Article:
To assess long-term safety and efficacy of anti–calcitonin gene-related peptide receptor erenumab in patients with episodic migraine (EM).Methods:
Patients enrolled in a 12-week, double-blind, placebo-controlled clinical trial (NCT01952574) who continued in an open-label extension (OLE) study will receive erenumab 70 mg every 4 weeks for up to 5 years. This preplanned interim analysis, conducted after all participants had completed the 1-year open-label follow-up, evaluated changes in monthly migraine days (MMD), achievement of ≥50%, ≥75%, and 100% reductions, Headache Impact Test (HIT-6) score, Migraine-Specific Quality of Life (MSQ), Migraine Disability Assessment (MIDAS), and safety. Data reported as observed without imputation for missing data.Results:
Of 472 patients enrolled in the parent study, 383 continued in the OLE with a median exposure to erenumab of 575 days (range 28–822 days). Mean (SD) MMD were 8.8 (2.6) at parent study baseline, 6.3 (4.2) at week 12 (beginning of OLE), and 3.7 (4.0) at week 64 (mean change from baseline [reduction] of 5.0 days). At week 64, 65%, 42%, and 26% achieved ≥50%, ≥75%, and 100% reduction in MMD, respectively. Mean HIT-6 scores were 60.2 (6.3) at baseline and 51.7 (9.2) at week 64. MSQ and MIDAS improvements from baseline were maintained through week 64. Safety profiles during the OLE were similar to those in the double-blind phase, which overall were similar to placebo.Conclusions:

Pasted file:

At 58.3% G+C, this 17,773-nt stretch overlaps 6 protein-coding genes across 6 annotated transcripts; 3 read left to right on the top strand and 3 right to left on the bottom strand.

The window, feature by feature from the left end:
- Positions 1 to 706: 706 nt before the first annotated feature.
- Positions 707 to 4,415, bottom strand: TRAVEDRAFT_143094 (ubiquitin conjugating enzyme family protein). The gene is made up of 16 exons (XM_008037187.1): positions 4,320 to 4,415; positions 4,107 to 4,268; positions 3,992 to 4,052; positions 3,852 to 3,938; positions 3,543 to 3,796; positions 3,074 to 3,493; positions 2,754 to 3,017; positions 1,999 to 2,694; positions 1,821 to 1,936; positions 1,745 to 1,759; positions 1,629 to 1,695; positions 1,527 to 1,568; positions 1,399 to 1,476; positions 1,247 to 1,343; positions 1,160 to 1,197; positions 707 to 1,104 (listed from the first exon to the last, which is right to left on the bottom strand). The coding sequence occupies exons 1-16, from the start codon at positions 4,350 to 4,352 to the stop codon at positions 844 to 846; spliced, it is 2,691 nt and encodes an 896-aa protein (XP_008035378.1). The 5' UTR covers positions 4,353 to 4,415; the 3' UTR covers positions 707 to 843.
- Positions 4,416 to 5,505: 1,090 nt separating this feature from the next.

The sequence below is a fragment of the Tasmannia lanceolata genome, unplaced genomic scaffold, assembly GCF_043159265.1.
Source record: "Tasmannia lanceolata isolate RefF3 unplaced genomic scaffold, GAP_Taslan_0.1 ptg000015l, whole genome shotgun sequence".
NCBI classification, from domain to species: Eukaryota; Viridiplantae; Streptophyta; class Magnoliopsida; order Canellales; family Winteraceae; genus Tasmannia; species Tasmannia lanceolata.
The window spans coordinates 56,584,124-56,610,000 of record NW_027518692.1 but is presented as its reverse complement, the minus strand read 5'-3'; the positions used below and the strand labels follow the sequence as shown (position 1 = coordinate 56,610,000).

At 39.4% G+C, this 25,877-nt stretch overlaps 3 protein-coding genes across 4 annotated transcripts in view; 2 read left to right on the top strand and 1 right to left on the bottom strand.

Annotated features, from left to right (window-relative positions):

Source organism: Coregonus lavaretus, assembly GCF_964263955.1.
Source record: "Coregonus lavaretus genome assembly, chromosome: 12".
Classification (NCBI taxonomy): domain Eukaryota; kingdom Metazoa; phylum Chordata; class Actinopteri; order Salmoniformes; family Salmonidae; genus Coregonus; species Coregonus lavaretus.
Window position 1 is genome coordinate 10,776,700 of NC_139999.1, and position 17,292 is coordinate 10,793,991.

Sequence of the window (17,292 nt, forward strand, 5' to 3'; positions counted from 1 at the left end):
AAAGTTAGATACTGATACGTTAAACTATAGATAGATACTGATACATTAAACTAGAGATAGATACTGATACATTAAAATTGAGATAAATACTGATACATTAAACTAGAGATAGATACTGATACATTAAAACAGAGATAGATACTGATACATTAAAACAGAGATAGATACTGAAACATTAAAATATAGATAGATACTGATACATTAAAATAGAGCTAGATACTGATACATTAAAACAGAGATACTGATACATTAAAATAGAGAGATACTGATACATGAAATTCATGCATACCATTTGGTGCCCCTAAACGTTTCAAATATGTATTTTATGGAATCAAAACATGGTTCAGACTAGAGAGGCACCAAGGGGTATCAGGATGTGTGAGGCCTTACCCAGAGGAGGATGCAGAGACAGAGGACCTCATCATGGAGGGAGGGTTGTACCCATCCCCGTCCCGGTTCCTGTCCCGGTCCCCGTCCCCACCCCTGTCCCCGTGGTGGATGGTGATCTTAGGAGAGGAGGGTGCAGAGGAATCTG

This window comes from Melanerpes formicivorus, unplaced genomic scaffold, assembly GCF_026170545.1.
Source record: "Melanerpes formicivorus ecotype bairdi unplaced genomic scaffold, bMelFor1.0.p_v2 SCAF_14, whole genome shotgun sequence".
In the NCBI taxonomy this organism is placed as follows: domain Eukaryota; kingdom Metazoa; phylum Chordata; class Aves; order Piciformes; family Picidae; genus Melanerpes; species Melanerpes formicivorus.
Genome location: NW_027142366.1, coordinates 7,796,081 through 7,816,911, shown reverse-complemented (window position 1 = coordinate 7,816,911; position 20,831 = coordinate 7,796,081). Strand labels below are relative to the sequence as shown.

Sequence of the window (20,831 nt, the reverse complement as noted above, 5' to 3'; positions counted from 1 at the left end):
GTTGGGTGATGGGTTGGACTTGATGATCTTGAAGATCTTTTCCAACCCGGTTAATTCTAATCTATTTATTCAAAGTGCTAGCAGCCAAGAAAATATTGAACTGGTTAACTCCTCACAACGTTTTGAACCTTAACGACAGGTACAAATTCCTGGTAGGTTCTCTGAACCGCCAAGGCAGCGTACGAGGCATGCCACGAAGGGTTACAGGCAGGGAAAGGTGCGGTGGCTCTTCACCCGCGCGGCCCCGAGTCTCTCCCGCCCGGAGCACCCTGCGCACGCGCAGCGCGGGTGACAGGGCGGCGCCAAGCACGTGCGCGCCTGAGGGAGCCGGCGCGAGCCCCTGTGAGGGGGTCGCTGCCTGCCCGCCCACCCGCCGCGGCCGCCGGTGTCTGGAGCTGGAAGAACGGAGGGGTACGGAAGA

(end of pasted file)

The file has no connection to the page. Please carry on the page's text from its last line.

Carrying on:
One-year efficacy, supported by functional improvements and favorable safety and tolerability profiles, supports further investigation of erenumab as a preventive treatment in patients with EM.Clinicaltrials.gov identifier:
NCT01952574.Classification of evidence:
This study provides Class IV evidence that for patients with episodic migraine, erenumab reduces long-term MMD and improves headache-related disability and migraine-specific quality of life.